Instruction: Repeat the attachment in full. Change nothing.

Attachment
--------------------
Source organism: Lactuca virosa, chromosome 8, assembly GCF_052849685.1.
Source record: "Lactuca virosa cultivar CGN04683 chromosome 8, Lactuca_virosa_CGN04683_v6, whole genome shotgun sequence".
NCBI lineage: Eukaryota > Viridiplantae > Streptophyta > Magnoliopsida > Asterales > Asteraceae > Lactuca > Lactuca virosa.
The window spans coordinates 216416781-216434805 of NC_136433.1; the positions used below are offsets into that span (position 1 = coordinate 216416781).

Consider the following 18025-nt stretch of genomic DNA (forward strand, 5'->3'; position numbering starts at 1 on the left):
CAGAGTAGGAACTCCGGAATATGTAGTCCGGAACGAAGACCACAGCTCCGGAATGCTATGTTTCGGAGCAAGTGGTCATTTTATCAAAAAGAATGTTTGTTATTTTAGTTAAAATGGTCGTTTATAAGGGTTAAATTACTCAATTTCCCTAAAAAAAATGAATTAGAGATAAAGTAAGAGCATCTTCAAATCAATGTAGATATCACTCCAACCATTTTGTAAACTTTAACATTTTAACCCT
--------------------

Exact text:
Source organism: Lactuca virosa, chromosome 8, assembly GCF_052849685.1.
Source record: "Lactuca virosa cultivar CGN04683 chromosome 8, Lactuca_virosa_CGN04683_v6, whole genome shotgun sequence".
NCBI lineage: Eukaryota > Viridiplantae > Streptophyta > Magnoliopsida > Asterales > Asteraceae > Lactuca > Lactuca virosa.
The window spans coordinates 216416781-216434805 of NC_136433.1; the positions used below are offsets into that span (position 1 = coordinate 216416781).

Consider the following 18025-nt stretch of genomic DNA (forward strand, 5'->3'; position numbering starts at 1 on the left):
CAGAGTAGGAACTCCGGAATATGTAGTCCGGAACGAAGACCACAGCTCCGGAATGCTATGTTTCGGAGCAAGTGGTCATTTTATCAAAAAGAATGTTTGTTATTTTAGTTAAAATGGTCGTTTATAAGGGTTAAATTACTCAATTTCCCTAAAAAAAATGAATTAGAGATAAAGTAAGAGCATCTTCAAATCAATGTAGATATCACTCCAACCATTTTGTAAACTTTAACATTTTAACCCT